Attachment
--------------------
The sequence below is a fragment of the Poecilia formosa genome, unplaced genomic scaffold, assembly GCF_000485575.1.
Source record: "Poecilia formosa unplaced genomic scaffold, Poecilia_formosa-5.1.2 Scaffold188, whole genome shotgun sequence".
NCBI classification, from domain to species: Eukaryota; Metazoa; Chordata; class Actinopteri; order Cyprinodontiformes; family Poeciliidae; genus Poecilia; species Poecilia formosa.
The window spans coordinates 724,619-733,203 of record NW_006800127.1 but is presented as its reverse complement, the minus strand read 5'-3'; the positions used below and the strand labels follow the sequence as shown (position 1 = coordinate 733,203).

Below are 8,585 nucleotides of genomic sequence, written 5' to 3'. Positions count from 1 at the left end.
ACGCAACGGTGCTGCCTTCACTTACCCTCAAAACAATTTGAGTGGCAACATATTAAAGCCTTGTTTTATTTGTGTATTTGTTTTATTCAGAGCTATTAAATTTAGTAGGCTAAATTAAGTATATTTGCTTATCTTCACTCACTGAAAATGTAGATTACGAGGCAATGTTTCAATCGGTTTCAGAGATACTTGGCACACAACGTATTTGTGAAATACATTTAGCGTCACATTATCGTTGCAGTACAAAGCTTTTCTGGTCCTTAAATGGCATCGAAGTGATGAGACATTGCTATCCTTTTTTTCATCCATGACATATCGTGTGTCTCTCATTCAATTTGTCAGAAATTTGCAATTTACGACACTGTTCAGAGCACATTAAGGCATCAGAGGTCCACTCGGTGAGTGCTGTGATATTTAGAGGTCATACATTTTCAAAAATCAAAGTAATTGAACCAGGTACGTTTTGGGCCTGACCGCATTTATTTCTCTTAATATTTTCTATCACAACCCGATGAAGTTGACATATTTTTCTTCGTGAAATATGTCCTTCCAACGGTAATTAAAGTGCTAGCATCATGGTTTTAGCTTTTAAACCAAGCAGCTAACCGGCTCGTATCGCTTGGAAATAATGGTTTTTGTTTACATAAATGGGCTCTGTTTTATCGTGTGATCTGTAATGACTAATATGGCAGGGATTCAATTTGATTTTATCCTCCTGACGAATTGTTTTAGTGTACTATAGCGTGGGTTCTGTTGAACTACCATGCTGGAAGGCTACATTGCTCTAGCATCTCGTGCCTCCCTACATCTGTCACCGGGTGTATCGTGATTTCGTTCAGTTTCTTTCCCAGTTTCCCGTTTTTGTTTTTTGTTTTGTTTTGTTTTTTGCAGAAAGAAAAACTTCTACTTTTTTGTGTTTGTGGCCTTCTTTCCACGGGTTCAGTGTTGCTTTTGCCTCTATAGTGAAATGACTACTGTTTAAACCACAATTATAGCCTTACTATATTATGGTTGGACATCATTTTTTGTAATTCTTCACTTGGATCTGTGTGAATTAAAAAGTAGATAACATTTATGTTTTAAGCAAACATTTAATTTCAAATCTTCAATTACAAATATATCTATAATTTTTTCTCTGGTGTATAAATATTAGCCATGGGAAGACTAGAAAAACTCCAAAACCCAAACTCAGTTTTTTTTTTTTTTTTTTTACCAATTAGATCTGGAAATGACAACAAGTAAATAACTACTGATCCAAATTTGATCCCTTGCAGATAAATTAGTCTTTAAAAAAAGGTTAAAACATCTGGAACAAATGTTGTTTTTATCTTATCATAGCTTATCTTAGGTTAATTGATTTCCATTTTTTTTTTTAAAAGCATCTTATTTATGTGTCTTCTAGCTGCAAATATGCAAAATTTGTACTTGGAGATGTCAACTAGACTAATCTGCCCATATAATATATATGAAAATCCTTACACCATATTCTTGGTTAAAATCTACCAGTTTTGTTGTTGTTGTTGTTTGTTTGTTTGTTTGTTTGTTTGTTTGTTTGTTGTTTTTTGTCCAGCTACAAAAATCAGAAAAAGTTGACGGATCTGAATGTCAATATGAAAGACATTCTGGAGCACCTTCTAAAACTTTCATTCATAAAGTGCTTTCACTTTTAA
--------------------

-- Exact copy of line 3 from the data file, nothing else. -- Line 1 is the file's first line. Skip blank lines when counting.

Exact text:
NCBI classification, from domain to species: Eukaryota; Metazoa; Chordata; class Actinopteri; order Cyprinodontiformes; family Poeciliidae; genus Poecilia; species Poecilia formosa.